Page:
The anchor was very simple to make, I found a design on the internet I wanted to use, printed it out, and drew it onto a sheet of plywood. I cut out this shape with the jigsaw and sanded it down using the mouse sander. On the ship I cut a hole, and made a small plywood ring to screw around it. I platted some rope to give the illusion of a chain (you could buy some real chain). I tied the rope round the anchor, threaded it through the ship, and tied a large knot on the inside.
Step 8: Cannon and Treasure Chest
I found a piece of 4” PVC pipe which had an adapter piece on the front. The adapter piece looked very similar to the front of a cannon so this is what I used it for. I cut a front piece (about 15cm long) a middle piece (about 40cm long) and two back pieces (about 15cm long). To set the pieces inside each other, I cut a slit along the bottom of the pipe. The pipe on its own has a small amount of flexibility which is enough to fit it inside another piece. I found a pipe cap and used it for the back of the cannon too. All the pieces were hot glued in place but it’s probably best to use PVC glue if you have it. I cut a hole in both sides of the back of the cannon and slotted a smaller piece of PVC to act as the support bar.
To make the stand for the cannon, I simply cut two pieces of plywood in the shape shown in the picture above. I fixed them together with 3 pieces of 2x4 and painted it all red. I painted the cannon black with chalkboard spray paint; this was the only stuff I could find that could adhere well to PVC. Finally, I drilled a small hole in the back of the cannon and threaded a rope inside, the rope went through the pieces of 2x4 to the front, where it was tied of in the designated height position of the cannon. I made four little wheels from ply, and screwed them loosely to the frame with a washer so they could spin.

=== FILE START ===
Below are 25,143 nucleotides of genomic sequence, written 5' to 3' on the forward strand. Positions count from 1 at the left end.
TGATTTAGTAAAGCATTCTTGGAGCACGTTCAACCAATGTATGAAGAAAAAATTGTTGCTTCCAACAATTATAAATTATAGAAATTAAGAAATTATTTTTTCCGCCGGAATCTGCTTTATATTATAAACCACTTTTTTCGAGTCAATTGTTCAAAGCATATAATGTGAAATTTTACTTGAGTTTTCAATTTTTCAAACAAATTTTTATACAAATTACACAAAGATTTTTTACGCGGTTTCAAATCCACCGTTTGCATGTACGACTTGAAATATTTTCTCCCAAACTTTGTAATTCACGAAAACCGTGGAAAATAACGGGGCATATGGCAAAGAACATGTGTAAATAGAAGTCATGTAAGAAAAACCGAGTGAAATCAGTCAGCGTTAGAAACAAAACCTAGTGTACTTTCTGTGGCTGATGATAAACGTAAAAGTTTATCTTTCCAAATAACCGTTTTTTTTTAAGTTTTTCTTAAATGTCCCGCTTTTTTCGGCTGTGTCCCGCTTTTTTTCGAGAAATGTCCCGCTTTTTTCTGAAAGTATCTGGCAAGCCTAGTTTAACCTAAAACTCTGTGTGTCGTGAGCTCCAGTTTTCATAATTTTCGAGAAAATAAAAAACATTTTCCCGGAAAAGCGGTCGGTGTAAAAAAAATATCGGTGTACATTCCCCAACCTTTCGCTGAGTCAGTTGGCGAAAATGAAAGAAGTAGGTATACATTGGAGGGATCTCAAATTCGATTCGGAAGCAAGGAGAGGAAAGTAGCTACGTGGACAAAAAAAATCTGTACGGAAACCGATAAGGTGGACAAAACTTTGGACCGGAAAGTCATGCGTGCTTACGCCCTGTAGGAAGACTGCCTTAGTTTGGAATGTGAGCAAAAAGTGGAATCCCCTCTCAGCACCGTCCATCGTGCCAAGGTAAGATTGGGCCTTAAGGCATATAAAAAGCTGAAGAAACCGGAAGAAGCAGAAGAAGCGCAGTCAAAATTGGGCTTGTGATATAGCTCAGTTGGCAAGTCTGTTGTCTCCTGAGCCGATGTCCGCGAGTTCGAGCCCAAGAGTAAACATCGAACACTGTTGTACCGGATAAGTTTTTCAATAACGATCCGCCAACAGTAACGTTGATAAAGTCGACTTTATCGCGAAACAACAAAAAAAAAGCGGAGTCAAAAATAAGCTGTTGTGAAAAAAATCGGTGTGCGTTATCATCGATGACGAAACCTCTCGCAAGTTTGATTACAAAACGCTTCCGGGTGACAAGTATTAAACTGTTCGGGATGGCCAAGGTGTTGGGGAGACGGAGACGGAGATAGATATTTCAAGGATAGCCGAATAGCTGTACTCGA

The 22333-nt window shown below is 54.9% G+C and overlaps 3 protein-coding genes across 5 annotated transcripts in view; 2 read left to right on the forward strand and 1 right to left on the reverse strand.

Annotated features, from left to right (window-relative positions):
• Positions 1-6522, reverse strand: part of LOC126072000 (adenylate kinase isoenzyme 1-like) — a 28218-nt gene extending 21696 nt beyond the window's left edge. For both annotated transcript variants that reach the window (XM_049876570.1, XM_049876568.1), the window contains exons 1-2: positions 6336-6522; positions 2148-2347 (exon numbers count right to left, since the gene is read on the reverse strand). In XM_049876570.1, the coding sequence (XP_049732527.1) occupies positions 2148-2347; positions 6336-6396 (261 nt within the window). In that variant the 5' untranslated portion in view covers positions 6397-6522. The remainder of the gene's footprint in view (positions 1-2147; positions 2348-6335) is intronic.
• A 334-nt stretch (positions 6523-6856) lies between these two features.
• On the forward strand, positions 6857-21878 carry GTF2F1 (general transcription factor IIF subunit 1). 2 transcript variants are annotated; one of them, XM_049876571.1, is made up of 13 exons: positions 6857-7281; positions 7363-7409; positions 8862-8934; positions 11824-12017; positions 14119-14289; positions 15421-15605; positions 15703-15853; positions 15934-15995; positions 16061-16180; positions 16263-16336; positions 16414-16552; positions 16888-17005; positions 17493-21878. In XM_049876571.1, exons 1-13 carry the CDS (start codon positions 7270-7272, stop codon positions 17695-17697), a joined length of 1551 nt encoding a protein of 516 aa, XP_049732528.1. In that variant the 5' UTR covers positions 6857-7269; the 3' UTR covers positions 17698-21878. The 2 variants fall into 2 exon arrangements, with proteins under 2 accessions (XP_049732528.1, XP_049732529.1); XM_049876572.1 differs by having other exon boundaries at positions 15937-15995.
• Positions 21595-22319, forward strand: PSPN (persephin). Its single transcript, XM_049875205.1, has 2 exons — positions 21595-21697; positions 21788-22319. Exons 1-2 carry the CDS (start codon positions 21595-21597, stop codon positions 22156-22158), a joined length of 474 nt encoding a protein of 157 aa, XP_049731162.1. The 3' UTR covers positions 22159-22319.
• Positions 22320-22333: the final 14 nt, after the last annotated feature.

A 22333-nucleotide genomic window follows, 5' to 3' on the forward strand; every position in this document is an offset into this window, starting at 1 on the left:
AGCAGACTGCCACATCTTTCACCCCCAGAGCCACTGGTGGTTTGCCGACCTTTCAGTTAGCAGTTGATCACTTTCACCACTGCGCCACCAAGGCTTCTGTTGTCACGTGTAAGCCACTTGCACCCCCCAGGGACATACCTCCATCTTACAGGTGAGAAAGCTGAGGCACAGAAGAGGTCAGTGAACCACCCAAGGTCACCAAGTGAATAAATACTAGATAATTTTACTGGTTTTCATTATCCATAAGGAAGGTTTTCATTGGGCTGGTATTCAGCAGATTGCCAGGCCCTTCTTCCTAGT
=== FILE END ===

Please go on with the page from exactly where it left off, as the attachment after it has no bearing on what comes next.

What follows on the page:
To make the treasure chest, I started off by making a simple rectangular box out of plywood and screwed it together at each edge. To make the lid, I made two semi-circular pieces and cut 10 thin long pieces of plywood at angles so they were wedge shaped. Being wedge shaped in the cross section they could be screwed to follow the curvature of the lid.
For finishing I painted the box red and added some black edging I had lying around. I added two small hinges and I will later add a small catch where I can put a lock.
Step 9: Painting and Adding the Mast
I painted the sides of the ship black, with small details in red. I painted the bottom 4 pieces of shiplap red, and the centre line which runs along the ship. I used masking tape on the centre line so I dint get red paint anywhere else. The deck was painted using an oak finish decking paint. This made the decking a little bit darker which fit better with the overall look. Don’t forget to also paint the sides and ends of the decking in the same way. I also painted the railing posts black.
To fil the rope railings, simply screw two holes in each post and thread rope through them, tying them off at each end. Try and keep one continuous line of rope where you can so it is stronger.
I cut the mast at about 3.4m tall, I marked a circle where I wanted the mast to fit (make sure it is next to a joist running inside to make it stronger). I cut the hole and slid the mast inside. I then made two C shaped brackets which I screwed down around the mast on the inside. This stops it from twisting.
To make the horizontal braces, cut the smaller diameter wood to just over 4ft. As you can see from the images above I made a small box which clamped around these pieces. I wanted to keep them as a whole piece of wood as they do on real ships to make them stronger. After a quick paint job they can be slotted over the mast and screwed in place. If you want to make the sail retractable then you should make an end stop on the lower bar, and not screw it in place. Instead, run rope around the base of the bar, up over the top bar, and pin it in place so you can pull it up and down. Finally I stapled the flag I bought in place, and drilled a hole to add a smaller flag in the top of the mast.
This Instructable only scratched the surface of the whole project but I hope it gave you enough direction and advice to make your own Pirate Ship Playhouse.
Thanks for reading!